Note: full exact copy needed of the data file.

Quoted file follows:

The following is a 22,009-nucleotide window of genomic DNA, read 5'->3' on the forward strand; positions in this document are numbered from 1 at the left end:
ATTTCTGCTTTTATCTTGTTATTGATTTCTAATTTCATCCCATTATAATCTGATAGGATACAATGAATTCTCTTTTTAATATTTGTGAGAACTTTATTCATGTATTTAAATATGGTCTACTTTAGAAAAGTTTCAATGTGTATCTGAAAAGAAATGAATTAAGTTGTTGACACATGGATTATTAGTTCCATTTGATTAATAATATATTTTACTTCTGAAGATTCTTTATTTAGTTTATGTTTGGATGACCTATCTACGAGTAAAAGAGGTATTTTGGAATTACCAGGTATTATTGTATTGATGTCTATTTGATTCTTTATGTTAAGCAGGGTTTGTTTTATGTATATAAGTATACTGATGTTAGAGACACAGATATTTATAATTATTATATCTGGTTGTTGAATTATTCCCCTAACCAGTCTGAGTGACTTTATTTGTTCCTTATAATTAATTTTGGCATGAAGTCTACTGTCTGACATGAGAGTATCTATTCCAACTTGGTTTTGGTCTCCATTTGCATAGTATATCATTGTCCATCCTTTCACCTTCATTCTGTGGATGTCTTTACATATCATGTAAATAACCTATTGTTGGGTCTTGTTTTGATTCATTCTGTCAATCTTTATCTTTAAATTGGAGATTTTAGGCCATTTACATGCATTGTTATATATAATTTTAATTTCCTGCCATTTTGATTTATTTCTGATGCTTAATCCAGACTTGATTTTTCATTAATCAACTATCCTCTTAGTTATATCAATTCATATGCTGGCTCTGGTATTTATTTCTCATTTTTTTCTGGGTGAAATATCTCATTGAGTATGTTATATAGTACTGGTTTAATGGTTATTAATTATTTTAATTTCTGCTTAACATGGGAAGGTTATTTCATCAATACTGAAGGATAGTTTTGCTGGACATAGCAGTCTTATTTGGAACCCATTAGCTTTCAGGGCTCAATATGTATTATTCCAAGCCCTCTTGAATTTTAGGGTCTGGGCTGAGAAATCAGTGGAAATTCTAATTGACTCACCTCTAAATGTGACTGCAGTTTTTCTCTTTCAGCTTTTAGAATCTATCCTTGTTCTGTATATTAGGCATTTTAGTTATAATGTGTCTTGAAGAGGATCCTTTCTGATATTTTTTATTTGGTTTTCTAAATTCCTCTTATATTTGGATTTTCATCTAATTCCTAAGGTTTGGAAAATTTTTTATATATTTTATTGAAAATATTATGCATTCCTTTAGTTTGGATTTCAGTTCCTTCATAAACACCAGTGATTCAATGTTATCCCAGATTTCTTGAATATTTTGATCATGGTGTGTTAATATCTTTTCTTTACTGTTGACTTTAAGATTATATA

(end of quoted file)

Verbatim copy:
The following is a 22,009-nucleotide window of genomic DNA, read 5'->3' on the forward strand; positions in this document are numbered from 1 at the left end:
ATTTCTGCTTTTATCTTGTTATTGATTTCTAATTTCATCCCATTATAATCTGATAGGATACAATGAATTCTCTTTTTAATATTTGTGAGAACTTTATTCATGTATTTAAATATGGTCTACTTTAGAAAAGTTTCAATGTGTATCTGAAAAGAAATGAATTAAGTTGTTGACACATGGATTATTAGTTCCATTTGATTAATAATATATTTTACTTCTGAAGATTCTTTATTTAGTTTATGTTTGGATGACCTATCTACGAGTAAAAGAGGTATTTTGGAATTACCAGGTATTATTGTATTGATGTCTATTTGATTCTTTATGTTAAGCAGGGTTTGTTTTATGTATATAAGTATACTGATGTTAGAGACACAGATATTTATAATTATTATATCTGGTTGTTGAATTATTCCCCTAACCAGTCTGAGTGACTTTATTTGTTCCTTATAATTAATTTTGGCATGAAGTCTACTGTCTGACATGAGAGTATCTATTCCAACTTGGTTTTGGTCTCCATTTGCATAGTATATCATTGTCCATCCTTTCACCTTCATTCTGTGGATGTCTTTACATATCATGTAAATAACCTATTGTTGGGTCTTGTTTTGATTCATTCTGTCAATCTTTATCTTTAAATTGGAGATTTTAGGCCATTTACATGCATTGTTATATATAATTTTAATTTCCTGCCATTTTGATTTATTTCTGATGCTTAATCCAGACTTGATTTTTCATTAATCAACTATCCTCTTAGTTATATCAATTCATATGCTGGCTCTGGTATTTATTTCTCATTTTTTTCTGGGTGAAATATCTCATTGAGTATGTTATATAGTACTGGTTTAATGGTTATTAATTATTTTAATTTCTGCTTAACATGGGAAGGTTATTTCATCAATACTGAAGGATAGTTTTGCTGGACATAGCAGTCTTATTTGGAACCCATTAGCTTTCAGGGCTCAATATGTATTATTCCAAGCCCTCTTGAATTTTAGGGTCTGGGCTGAGAAATCAGTGGAAATTCTAATTGACTCACCTCTAAATGTGACTGCAGTTTTTCTCTTTCAGCTTTTAGAATCTATCCTTGTTCTGTATATTAGGCATTTTAGTTATAATGTGTCTTGAAGAGGATCCTTTCTGATATTTTTTATTTGGTTTTCTAAATTCCTCTTATATTTGGATTTTCATCTAATTCCTAAGGTTTGGAAAATTTTTTATATATTTTATTGAAAATATTATGCATTCCTTTAGTTTGGATTTCAGTTCCTTCATAAACACCAGTGATTCAATGTTATCCCAGATTTCTTGAATATTTTGATCATGGTGTGTTAATATCTTTTCTTTACTGTTGACTTTAAGATTATATA